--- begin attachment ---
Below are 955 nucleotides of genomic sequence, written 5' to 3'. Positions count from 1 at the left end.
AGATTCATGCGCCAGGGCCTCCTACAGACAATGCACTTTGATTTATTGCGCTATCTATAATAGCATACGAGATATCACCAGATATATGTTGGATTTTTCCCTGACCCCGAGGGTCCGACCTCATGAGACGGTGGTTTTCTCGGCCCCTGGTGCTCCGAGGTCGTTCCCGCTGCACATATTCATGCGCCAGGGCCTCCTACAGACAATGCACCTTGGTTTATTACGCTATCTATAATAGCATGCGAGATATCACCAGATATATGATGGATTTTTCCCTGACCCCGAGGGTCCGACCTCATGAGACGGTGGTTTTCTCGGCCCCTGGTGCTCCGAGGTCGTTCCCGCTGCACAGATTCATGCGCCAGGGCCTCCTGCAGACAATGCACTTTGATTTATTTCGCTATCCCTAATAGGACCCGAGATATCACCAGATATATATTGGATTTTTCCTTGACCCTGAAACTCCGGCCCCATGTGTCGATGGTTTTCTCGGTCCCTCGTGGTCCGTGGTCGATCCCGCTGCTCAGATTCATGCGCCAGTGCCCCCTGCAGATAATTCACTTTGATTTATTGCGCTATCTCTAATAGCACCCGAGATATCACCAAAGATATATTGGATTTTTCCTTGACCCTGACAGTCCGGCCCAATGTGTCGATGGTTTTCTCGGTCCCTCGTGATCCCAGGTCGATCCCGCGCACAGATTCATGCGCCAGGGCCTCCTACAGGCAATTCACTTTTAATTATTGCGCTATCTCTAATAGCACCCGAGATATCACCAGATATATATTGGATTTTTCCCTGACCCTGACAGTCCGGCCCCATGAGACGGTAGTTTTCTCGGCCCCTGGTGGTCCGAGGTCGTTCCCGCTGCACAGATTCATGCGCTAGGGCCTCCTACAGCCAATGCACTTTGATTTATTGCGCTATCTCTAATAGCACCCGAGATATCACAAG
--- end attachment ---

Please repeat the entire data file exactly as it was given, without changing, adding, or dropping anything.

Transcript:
Below are 955 nucleotides of genomic sequence, written 5' to 3'. Positions count from 1 at the left end.
AGATTCATGCGCCAGGGCCTCCTACAGACAATGCACTTTGATTTATTGCGCTATCTATAATAGCATACGAGATATCACCAGATATATGTTGGATTTTTCCCTGACCCCGAGGGTCCGACCTCATGAGACGGTGGTTTTCTCGGCCCCTGGTGCTCCGAGGTCGTTCCCGCTGCACATATTCATGCGCCAGGGCCTCCTACAGACAATGCACCTTGGTTTATTACGCTATCTATAATAGCATGCGAGATATCACCAGATATATGATGGATTTTTCCCTGACCCCGAGGGTCCGACCTCATGAGACGGTGGTTTTCTCGGCCCCTGGTGCTCCGAGGTCGTTCCCGCTGCACAGATTCATGCGCCAGGGCCTCCTGCAGACAATGCACTTTGATTTATTTCGCTATCCCTAATAGGACCCGAGATATCACCAGATATATATTGGATTTTTCCTTGACCCTGAAACTCCGGCCCCATGTGTCGATGGTTTTCTCGGTCCCTCGTGGTCCGTGGTCGATCCCGCTGCTCAGATTCATGCGCCAGTGCCCCCTGCAGATAATTCACTTTGATTTATTGCGCTATCTCTAATAGCACCCGAGATATCACCAAAGATATATTGGATTTTTCCTTGACCCTGACAGTCCGGCCCAATGTGTCGATGGTTTTCTCGGTCCCTCGTGATCCCAGGTCGATCCCGCGCACAGATTCATGCGCCAGGGCCTCCTACAGGCAATTCACTTTTAATTATTGCGCTATCTCTAATAGCACCCGAGATATCACCAGATATATATTGGATTTTTCCCTGACCCTGACAGTCCGGCCCCATGAGACGGTAGTTTTCTCGGCCCCTGGTGGTCCGAGGTCGTTCCCGCTGCACAGATTCATGCGCTAGGGCCTCCTACAGCCAATGCACTTTGATTTATTGCGCTATCTCTAATAGCACCCGAGATATCACAAG